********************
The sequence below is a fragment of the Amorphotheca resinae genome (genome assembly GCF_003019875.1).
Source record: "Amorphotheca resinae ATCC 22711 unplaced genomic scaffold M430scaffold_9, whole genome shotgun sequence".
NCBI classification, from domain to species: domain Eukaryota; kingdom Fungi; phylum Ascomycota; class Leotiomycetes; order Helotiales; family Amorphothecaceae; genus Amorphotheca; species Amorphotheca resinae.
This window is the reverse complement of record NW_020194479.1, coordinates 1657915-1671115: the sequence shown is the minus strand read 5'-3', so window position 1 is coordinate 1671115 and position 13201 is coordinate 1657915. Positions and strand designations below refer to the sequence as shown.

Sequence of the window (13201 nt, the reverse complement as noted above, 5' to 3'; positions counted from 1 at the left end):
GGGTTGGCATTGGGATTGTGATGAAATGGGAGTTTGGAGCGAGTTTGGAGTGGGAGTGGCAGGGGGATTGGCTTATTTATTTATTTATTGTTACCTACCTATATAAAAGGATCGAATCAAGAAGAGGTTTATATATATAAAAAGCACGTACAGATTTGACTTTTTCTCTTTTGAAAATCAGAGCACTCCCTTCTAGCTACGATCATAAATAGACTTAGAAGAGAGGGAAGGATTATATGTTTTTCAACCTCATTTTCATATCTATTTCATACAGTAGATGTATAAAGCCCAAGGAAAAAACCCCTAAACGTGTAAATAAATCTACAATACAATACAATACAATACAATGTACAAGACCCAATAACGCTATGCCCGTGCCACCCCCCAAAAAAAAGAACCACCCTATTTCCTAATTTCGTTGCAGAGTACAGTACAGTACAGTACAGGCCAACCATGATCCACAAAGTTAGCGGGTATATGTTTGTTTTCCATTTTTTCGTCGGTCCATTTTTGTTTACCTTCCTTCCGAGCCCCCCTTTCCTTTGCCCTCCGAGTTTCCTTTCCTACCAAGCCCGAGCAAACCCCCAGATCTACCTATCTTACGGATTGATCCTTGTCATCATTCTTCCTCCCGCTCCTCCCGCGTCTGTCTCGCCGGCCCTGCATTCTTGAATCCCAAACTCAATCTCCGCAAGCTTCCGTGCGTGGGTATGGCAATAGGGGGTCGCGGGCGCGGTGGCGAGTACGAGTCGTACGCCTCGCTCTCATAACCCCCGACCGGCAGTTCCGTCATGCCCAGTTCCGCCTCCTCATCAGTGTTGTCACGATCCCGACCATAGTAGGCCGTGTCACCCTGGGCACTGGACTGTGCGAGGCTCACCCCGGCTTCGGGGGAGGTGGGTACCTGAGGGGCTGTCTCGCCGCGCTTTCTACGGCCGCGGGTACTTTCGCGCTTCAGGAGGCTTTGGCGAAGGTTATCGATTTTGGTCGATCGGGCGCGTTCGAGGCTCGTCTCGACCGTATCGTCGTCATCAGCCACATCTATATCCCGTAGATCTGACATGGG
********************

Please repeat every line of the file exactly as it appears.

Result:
The sequence below is a fragment of the Amorphotheca resinae genome (genome assembly GCF_003019875.1).
Source record: "Amorphotheca resinae ATCC 22711 unplaced genomic scaffold M430scaffold_9, whole genome shotgun sequence".
NCBI classification, from domain to species: domain Eukaryota; kingdom Fungi; phylum Ascomycota; class Leotiomycetes; order Helotiales; family Amorphothecaceae; genus Amorphotheca; species Amorphotheca resinae.
This window is the reverse complement of record NW_020194479.1, coordinates 1657915-1671115: the sequence shown is the minus strand read 5'-3', so window position 1 is coordinate 1671115 and position 13201 is coordinate 1657915. Positions and strand designations below refer to the sequence as shown.

Sequence of the window (13201 nt, the reverse complement as noted above, 5' to 3'; positions counted from 1 at the left end):
GGGTTGGCATTGGGATTGTGATGAAATGGGAGTTTGGAGCGAGTTTGGAGTGGGAGTGGCAGGGGGATTGGCTTATTTATTTATTTATTGTTACCTACCTATATAAAAGGATCGAATCAAGAAGAGGTTTATATATATAAAAAGCACGTACAGATTTGACTTTTTCTCTTTTGAAAATCAGAGCACTCCCTTCTAGCTACGATCATAAATAGACTTAGAAGAGAGGGAAGGATTATATGTTTTTCAACCTCATTTTCATATCTATTTCATACAGTAGATGTATAAAGCCCAAGGAAAAAACCCCTAAACGTGTAAATAAATCTACAATACAATACAATACAATACAATGTACAAGACCCAATAACGCTATGCCCGTGCCACCCCCCAAAAAAAAGAACCACCCTATTTCCTAATTTCGTTGCAGAGTACAGTACAGTACAGTACAGGCCAACCATGATCCACAAAGTTAGCGGGTATATGTTTGTTTTCCATTTTTTCGTCGGTCCATTTTTGTTTACCTTCCTTCCGAGCCCCCCTTTCCTTTGCCCTCCGAGTTTCCTTTCCTACCAAGCCCGAGCAAACCCCCAGATCTACCTATCTTACGGATTGATCCTTGTCATCATTCTTCCTCCCGCTCCTCCCGCGTCTGTCTCGCCGGCCCTGCATTCTTGAATCCCAAACTCAATCTCCGCAAGCTTCCGTGCGTGGGTATGGCAATAGGGGGTCGCGGGCGCGGTGGCGAGTACGAGTCGTACGCCTCGCTCTCATAACCCCCGACCGGCAGTTCCGTCATGCCCAGTTCCGCCTCCTCATCAGTGTTGTCACGATCCCGACCATAGTAGGCCGTGTCACCCTGGGCACTGGACTGTGCGAGGCTCACCCCGGCTTCGGGGGAGGTGGGTACCTGAGGGGCTGTCTCGCCGCGCTTTCTACGGCCGCGGGTACTTTCGCGCTTCAGGAGGCTTTGGCGAAGGTTATCGATTTTGGTCGATCGGGCGCGTTCGAGGCTCGTCTCGACCGTATCGTCGTCATCAGCCACATCTATATCCCGTAGATCTGACATGGG